“No one should have to sacrifice their life for their livelihood…”
-Secretary of Labor Thomas E. Perez
Every year, more than three million workers are seriously injured and thousands more are killed on the job—and these numbers were once much higher, according to the Occupational Safety and Health Administration (OSHA). Prior to the establishment of the agency in 1970, federal oversight of workplace health and safety was minimal. In recent years, the threat to workers’ safety has escalated again as budget cuts diminish OSHA’s capacity to protect workers through compliance inspections. Typically exposed to more hazards on the job than other employees, skilled trades workers are perhaps at the greatest risk.
OSHA Health and Safety Compliance Inspections
Impromptu OSHA inspections are central to the agency’s strategy for protecting workers, as they force employers to continually adhere to health and safety regulations. Failing to pass these inspections results in fines and penalties. An article that appeared on SkilledTrades.com1 listed some of the measures employers should regularly take to prepare for an unannounced inspection:
- Never wait until inspectors show up to prepare for a compliance inspection.
- “Walk the walk” through daily practices of safety procedures that satisfy OSHA regulations.
- Send appropriate staff to OSHA classes and seminars to learn about workplace safety measures to stay compliant with the agency’s rules.
- Prominently display the OSHA poster titled “Jobsite Safety and Health: It’s the Law” in areas of high employee traffic.
- Document potential hazards, implemented safety measures and evidence of OSHA compliance.
- Record every injury that occurs in the workplace, regardless of seriousness.
Diminishing Resources at OSHA
In recent years, budget cuts have limited OSHA’s ability to enforce health and safety rules. Citing an August 2013 report by the Center for Effective Government, ScienceBlogs.com reported that OSHA conducted fewer onsite compliance inspections in 2011 than in 1981, although the number of U.S. workplaces doubled to 9 million and worker numbers grew from 73 to 129 million over the 30-year period. During that time, the ratio of inspectors per worker declined from one per 31,000 employees to one per 62,000 workers. Additional austerity measures predicted for the future could further reduce the agency’s impact on workplace safety.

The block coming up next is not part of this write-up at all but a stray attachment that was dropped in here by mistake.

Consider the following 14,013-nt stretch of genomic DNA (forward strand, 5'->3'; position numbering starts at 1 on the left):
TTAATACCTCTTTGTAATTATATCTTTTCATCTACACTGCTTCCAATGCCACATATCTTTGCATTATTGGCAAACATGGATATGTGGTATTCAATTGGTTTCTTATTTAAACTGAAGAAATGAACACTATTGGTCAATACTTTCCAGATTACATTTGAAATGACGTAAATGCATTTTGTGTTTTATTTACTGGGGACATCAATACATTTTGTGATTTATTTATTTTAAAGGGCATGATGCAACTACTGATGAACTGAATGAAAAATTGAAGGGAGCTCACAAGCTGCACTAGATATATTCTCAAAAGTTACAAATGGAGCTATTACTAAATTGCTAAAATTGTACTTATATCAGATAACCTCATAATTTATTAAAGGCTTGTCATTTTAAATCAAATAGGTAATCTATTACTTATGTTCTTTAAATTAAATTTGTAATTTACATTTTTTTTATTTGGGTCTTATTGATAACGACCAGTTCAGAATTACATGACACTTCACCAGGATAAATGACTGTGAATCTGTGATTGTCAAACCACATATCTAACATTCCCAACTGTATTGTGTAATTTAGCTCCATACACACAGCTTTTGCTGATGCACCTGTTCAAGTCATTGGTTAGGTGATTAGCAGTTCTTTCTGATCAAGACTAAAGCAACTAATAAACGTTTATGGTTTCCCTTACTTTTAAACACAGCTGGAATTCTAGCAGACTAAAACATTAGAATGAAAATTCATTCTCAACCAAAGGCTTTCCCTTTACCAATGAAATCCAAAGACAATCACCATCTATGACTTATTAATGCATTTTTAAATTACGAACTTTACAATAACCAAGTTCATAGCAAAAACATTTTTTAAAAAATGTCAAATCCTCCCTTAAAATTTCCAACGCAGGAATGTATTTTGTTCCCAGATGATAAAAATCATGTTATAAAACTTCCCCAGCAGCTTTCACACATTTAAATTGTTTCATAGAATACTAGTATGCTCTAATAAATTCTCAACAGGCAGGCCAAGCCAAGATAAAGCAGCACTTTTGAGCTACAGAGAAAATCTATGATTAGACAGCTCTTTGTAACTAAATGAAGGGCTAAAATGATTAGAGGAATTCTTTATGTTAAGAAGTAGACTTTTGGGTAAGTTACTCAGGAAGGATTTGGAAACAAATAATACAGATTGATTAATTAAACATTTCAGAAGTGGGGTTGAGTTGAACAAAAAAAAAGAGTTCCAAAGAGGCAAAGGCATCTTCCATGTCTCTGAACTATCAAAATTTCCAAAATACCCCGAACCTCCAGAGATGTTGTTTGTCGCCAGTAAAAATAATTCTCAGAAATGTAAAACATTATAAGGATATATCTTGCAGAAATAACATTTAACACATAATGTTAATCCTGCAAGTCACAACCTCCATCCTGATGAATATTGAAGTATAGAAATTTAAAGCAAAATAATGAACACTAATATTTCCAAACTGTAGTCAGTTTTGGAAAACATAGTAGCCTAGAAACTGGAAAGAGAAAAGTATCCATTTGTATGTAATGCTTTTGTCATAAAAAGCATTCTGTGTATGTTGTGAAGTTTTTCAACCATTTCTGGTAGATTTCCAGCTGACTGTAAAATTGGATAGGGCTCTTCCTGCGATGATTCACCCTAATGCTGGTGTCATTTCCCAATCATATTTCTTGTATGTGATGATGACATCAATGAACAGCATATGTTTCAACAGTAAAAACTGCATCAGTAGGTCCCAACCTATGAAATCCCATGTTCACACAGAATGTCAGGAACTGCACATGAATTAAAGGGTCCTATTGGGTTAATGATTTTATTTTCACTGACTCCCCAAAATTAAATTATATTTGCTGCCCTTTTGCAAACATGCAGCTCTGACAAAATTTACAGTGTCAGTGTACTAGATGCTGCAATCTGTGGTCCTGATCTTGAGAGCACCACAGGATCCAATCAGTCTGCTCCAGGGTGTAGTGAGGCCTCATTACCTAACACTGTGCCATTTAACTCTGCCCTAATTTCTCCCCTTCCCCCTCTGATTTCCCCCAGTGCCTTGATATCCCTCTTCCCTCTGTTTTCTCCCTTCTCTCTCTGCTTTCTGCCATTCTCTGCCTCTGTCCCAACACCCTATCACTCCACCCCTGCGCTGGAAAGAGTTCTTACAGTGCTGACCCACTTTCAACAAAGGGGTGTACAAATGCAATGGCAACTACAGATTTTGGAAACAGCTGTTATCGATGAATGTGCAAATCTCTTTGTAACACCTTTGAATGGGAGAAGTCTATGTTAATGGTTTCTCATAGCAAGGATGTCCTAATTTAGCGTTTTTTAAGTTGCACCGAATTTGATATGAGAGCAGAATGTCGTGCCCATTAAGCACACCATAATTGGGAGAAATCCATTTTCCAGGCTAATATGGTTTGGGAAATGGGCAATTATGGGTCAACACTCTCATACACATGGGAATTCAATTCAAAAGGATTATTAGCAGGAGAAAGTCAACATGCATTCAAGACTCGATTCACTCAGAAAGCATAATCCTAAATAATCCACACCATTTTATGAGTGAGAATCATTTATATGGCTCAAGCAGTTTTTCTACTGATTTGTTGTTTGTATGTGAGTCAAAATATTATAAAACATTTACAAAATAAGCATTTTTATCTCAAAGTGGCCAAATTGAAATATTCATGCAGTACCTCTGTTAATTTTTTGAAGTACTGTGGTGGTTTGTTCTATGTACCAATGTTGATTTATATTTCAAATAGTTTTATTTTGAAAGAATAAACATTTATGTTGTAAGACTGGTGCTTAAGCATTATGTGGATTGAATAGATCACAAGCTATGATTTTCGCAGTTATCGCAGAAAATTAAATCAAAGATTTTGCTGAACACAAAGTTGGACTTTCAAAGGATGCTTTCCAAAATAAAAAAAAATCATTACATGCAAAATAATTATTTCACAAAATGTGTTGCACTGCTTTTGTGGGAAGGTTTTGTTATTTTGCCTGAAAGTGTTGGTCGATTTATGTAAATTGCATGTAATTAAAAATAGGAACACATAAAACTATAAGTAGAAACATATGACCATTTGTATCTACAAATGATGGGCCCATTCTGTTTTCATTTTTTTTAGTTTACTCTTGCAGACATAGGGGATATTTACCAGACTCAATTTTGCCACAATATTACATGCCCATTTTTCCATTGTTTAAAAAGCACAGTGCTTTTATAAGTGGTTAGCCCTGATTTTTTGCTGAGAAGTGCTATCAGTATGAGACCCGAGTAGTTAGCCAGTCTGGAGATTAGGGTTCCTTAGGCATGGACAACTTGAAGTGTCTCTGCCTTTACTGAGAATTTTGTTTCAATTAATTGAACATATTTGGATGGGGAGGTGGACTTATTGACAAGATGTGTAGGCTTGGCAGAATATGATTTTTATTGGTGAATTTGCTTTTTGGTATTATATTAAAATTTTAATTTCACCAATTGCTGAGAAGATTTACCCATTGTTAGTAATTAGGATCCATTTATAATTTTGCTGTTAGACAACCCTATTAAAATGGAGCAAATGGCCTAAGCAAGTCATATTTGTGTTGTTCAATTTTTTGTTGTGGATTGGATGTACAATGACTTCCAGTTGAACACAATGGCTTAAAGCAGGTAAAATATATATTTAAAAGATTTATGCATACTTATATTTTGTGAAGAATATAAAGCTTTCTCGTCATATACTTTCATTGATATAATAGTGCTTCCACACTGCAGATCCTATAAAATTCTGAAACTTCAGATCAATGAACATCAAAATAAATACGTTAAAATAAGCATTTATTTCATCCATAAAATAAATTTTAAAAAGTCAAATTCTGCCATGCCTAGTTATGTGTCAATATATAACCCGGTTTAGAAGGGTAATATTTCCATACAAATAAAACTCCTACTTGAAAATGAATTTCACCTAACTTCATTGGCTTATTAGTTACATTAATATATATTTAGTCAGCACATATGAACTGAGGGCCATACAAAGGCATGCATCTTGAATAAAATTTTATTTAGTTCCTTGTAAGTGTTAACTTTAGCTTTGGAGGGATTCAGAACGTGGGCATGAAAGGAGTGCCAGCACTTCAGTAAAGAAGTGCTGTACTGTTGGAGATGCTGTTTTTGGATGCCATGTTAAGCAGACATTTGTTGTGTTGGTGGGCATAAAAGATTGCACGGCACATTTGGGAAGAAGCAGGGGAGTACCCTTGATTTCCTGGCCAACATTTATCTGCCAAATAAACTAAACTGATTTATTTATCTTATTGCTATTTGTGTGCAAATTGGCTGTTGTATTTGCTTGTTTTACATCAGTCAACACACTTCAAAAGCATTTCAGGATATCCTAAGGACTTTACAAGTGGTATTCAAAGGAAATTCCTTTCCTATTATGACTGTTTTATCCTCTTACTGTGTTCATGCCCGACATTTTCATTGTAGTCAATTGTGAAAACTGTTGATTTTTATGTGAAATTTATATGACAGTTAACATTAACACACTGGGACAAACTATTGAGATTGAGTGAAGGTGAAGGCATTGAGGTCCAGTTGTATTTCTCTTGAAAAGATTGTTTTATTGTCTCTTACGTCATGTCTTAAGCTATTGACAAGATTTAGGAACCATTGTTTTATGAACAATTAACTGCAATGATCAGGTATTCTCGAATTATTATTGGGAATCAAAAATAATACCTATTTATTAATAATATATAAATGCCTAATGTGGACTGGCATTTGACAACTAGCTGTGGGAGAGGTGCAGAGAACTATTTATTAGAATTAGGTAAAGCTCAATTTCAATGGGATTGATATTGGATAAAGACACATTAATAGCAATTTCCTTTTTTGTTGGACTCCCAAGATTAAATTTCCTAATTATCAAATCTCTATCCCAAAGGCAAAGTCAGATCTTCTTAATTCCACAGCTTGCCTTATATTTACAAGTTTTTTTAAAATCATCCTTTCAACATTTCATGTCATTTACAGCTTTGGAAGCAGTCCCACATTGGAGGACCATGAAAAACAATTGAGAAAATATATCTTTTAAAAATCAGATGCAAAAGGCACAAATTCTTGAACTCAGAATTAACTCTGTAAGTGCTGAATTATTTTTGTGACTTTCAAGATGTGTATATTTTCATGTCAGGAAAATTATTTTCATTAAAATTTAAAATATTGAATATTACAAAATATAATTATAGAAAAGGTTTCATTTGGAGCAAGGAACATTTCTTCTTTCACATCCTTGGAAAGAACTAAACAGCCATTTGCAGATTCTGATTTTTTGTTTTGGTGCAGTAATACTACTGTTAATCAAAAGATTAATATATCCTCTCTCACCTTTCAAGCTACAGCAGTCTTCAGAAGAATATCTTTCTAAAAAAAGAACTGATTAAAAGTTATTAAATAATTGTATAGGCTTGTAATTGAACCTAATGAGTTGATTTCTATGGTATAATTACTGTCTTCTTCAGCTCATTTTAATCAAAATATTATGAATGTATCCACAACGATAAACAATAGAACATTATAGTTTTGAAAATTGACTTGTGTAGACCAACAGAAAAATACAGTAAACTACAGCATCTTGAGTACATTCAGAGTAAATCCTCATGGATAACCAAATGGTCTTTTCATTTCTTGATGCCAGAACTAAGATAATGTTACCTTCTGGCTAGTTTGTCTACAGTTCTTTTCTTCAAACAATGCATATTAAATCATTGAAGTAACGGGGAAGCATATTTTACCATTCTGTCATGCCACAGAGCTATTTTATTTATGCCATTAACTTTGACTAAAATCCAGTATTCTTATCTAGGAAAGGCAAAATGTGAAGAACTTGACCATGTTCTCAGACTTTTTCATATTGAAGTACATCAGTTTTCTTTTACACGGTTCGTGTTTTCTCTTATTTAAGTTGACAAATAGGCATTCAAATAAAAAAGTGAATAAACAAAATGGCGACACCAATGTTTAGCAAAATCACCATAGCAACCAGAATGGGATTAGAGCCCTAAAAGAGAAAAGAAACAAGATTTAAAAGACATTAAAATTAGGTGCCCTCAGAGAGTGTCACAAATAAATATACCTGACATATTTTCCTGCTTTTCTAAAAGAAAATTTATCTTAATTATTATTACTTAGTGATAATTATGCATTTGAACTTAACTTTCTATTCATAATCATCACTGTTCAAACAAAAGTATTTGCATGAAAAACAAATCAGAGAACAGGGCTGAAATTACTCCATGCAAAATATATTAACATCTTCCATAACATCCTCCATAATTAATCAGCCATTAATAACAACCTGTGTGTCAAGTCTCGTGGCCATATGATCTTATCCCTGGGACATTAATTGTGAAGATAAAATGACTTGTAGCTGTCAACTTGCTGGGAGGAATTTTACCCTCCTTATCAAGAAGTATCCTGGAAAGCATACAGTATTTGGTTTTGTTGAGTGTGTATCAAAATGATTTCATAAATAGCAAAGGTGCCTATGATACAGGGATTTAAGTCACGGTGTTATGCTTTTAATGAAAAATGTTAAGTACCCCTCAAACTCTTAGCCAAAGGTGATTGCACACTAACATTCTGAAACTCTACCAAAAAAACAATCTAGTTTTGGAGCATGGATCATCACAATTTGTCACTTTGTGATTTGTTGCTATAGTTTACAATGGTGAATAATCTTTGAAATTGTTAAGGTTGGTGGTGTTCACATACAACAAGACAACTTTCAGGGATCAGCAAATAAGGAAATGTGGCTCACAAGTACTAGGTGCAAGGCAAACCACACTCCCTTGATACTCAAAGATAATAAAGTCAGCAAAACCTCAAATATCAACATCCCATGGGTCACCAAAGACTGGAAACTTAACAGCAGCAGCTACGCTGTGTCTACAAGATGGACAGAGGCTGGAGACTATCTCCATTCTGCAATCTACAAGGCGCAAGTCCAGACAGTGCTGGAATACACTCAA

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Importance of Safety Training at Vocational School
While OSHA has been augmenting its regulations—for example, a new rule requires that employees notify OSHA of work-related injuries involving fatalities within eight hours and of in-patient hospitalizations or amputations within 24 hours—dwindling resources could limit the agency’s enforcement efforts. Historically unmotivated to implement safety measures unless legally required, employers may become less compliant with OSHA rules in response to the lowered threat of impromptu inspections, an outcome of the budget cuts that could compromise the safety of skilled trades workers. This makes it even more imperative for skilled workers to learn proper safety techniques from an accredited vocational school.
Because the work of skilled tradesmen, such as welders, electricians and linemen, is inherently more dangerous than that of the average office employee, specialized technical training is necessary to equip these workers with best practices to avoid injury on the job. Welders learn important safety techniques from Tulsa Welding School as a part of the hands-on training. A quality education from TWS prepares trainees for the potential hazards of the workplace, so that graduates are equipped to handle the requirements of a professional job. After completing a series of welding courses and entering the industry, welders will often continue their safety education by taking additional OSHA courses for skilled workers. Safety is a lifelong practice that begins with a quality education.
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